Charged with conspiracy to commit war crimes, murder, attempted murder and aiding the enemy by the Pentagon (USA); all charges dismissed by a US military judge on 4 June 2007 due to lack of jurisdiction; Pentagon appealed against the decision on 4 July 2007; terrorism charges reinstated on 24 September 2007 by the US Court of Military Commission Review; pretrial hearing on 4 February 2008
During a firefight on 27 July 2002, Khadr was captured by the US Army and imprisoned in Guantanamo. Khadr’s lawyers have asserted he has been abused in U.S. custody and that his capture and detention at age 15 violated American responsibilities under accords regarding treatment of young people during war.
On November 4, 2005, Khadr was charged with Conspiracy for joining an enterprise of persons who shared a common criminal purpose and conspired with Osama bin Laden and various other members of the al Qaeda organization to commit several war crimes like attacking civilians, attacking civilian objects, murder by an unprivileged belligerent, destruction of property by an unprivileged belligerent, and terrorism.
Moreover Khadr is indicted for the murder of Sergeant First Class Christopher Speer and attempted murder of US military personnel by planting the improvised explosive devices in the ground where U.S. troops were expected to be travelling.
Finally, Khadr is accused of intentionally aiding the enemy, Al Qaeda, in the context of and associated with an armed conflict.
On 10 and 11 January 2006, pre-trial hearings took place, even though there is a pending Supreme Court case regarding the legality of the trials before the military commissions (cf. Salim Ahmed Hamdan in "related cases").
The United States will not seek the death penalty against Omar Ahmed Khadr or any other of the nine Guantanamo Bay prisoners who have been charged with war crimes up to now.
The charges were formally approved by the Pentagon on 24 April 2007 and his trial before a Guanatnamo military commission is set to begin in August 2007
The jurisdiction of the military commissions for foreign citizens in the war on terror is based on the President's determination of July 30, 2005 that Omar Khadr is subject to his Military Order of November 13, 2001.
A lawsuit brought by Khadr and Hamdan (see "related cases") to challenge the legality of their trials by a military commission was rejected by the US Supreme Court on 30 April 2007.
Under the new 2006 Military Commissions Act, coerced testimony is allowed and no one subject to such trials "may invoke Geneva Conventions as a source of rights."
In May 2007 Khadr fired his US military and civilian lawyers and asked to be represented by Canadian lawyers of his choice. However, the rules for the military commissions prevent foreign lawyers from being the lead attorneys in war crimes trials.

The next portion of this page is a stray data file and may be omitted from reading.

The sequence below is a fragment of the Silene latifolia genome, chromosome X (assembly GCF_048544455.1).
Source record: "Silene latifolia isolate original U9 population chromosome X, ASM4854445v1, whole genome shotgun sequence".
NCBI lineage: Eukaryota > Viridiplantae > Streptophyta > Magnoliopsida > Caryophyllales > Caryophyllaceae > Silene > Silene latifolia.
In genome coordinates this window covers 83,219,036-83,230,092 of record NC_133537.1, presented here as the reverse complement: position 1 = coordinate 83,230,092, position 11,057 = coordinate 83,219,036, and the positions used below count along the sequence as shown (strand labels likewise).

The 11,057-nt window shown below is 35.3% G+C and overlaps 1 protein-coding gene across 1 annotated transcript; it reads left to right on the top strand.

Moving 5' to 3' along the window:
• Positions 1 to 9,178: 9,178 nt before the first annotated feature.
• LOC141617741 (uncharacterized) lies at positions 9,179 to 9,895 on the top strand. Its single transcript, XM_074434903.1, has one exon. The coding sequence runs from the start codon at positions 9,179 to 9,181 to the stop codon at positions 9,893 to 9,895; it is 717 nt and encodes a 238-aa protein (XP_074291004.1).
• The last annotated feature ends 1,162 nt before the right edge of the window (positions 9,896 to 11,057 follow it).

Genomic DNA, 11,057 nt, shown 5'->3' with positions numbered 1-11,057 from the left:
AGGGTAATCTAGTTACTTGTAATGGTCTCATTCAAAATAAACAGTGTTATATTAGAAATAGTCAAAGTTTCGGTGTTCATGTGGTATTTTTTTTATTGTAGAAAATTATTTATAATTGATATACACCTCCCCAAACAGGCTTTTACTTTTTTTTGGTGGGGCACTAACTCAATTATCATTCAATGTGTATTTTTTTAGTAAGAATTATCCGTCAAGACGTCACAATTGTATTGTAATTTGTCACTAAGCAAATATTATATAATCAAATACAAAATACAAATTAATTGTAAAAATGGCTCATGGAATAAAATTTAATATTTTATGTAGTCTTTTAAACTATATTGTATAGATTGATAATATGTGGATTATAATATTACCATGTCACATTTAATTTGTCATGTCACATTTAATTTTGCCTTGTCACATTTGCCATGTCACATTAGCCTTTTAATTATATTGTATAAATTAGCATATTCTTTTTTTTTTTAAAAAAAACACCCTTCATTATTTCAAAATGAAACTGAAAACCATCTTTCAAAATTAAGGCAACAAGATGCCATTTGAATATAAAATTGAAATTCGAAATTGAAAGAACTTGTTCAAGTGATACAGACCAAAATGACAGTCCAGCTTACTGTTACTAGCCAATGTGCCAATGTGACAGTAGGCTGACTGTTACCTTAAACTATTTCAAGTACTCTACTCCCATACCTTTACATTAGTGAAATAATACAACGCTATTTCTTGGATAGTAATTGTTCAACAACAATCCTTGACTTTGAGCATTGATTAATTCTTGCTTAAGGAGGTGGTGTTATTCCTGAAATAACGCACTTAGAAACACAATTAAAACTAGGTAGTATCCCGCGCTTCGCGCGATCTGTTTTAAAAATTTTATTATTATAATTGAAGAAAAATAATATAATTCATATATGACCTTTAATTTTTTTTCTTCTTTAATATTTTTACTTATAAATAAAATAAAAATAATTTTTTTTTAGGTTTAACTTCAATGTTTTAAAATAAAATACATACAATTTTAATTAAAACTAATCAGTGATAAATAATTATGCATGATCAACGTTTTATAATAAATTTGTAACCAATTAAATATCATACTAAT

During a first arraignment before the Military Commission on 4 June 2007 a US military judge dismissed all charges against Khadr due to lack of jurisdiction to try Khadr.
The Judge ruled that Congress had created the military tribunals to try only so-called "unlawful'' enemy combatants. The military panel that ruled on Khadr's status designated him only as an "enemy combatant'' in 2004. Only if Mr. Khadr were an "unlawful'' combatant could his alleged acts be a war crime or murder.
Khadr will however not be released following this ruling. The Bush administration said he might be held as a prisoner until the end of hostilities in the so-called war on international terrorism.
On 29 June 2007 a US military judge declined to revive charges against Khadr.
On July 4 2007, Prosecutors filed an appeal in Khadr's case with the Court of Military Commission Review.
On 24 September 2007 the US Court of Military Commission Review overruled the decision by the military judge and reinstated terrorism charges against Khadr.
The appeals court held that the distinction between 'enemy combattant' and 'unlawful enemy combattant' was purely semantic and that the military tribunal system still had the authority to try Khadr.
The Court indicated that it had not been established whether Khadr was an illegal enemy combattant and that this was to be determined by the military judge himself.
For the purpose of determination of his status, Khadr appeared before the military judge on 8 November 2007.
A pretrial hearing began at Guantanamo Bay on 4 February 2008. Kadhr's military defence team has 15 different motions prepared. Some essentially assert that the military commission process itself is illegitimate because it was set up by Congress at the urging of the Bush White House in 2006, four years after the alleged crimes were committed.